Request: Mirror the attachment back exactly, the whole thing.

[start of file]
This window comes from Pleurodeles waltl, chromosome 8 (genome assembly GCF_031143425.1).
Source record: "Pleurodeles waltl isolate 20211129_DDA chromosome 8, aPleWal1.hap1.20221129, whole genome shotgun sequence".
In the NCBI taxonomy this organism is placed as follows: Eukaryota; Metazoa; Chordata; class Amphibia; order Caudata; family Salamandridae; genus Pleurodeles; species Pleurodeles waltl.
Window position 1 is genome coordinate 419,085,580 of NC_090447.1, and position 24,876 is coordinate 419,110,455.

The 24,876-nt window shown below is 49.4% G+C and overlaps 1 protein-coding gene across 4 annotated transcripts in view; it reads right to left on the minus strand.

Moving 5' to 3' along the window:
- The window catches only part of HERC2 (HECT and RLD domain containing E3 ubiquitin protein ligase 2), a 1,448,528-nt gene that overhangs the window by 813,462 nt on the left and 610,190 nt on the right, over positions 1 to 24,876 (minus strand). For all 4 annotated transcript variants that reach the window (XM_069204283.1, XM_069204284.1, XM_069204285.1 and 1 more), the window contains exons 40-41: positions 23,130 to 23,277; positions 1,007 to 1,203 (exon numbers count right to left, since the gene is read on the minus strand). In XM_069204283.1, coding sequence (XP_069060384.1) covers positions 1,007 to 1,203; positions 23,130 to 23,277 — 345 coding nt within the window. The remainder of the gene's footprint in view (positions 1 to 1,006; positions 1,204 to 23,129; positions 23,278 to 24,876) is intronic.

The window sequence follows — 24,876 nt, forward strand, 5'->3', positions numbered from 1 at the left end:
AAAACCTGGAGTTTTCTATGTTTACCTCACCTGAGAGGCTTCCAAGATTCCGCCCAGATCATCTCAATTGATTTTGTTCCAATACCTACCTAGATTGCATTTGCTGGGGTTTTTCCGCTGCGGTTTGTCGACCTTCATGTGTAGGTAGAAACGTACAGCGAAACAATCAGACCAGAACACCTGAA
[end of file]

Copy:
This window comes from Pleurodeles waltl, chromosome 8 (genome assembly GCF_031143425.1).
Source record: "Pleurodeles waltl isolate 20211129_DDA chromosome 8, aPleWal1.hap1.20221129, whole genome shotgun sequence".
In the NCBI taxonomy this organism is placed as follows: Eukaryota; Metazoa; Chordata; class Amphibia; order Caudata; family Salamandridae; genus Pleurodeles; species Pleurodeles waltl.
Window position 1 is genome coordinate 419,085,580 of NC_090447.1, and position 24,876 is coordinate 419,110,455.

The 24,876-nt window shown below is 49.4% G+C and overlaps 1 protein-coding gene across 4 annotated transcripts in view; it reads right to left on the minus strand.

Moving 5' to 3' along the window:
- The window catches only part of HERC2 (HECT and RLD domain containing E3 ubiquitin protein ligase 2), a 1,448,528-nt gene that overhangs the window by 813,462 nt on the left and 610,190 nt on the right, over positions 1 to 24,876 (minus strand). For all 4 annotated transcript variants that reach the window (XM_069204283.1, XM_069204284.1, XM_069204285.1 and 1 more), the window contains exons 40-41: positions 23,130 to 23,277; positions 1,007 to 1,203 (exon numbers count right to left, since the gene is read on the minus strand). In XM_069204283.1, coding sequence (XP_069060384.1) covers positions 1,007 to 1,203; positions 23,130 to 23,277 — 345 coding nt within the window. The remainder of the gene's footprint in view (positions 1 to 1,006; positions 1,204 to 23,129; positions 23,278 to 24,876) is intronic.

The window sequence follows — 24,876 nt, forward strand, 5'->3', positions numbered from 1 at the left end:
AAAACCTGGAGTTTTCTATGTTTACCTCACCTGAGAGGCTTCCAAGATTCCGCCCAGATCATCTCAATTGATTTTGTTCCAATACCTACCTAGATTGCATTTGCTGGGGTTTTTCCGCTGCGGTTTGTCGACCTTCATGTGTAGGTAGAAACGTACAGCGAAACAATCAGACCAGAACACCTGAA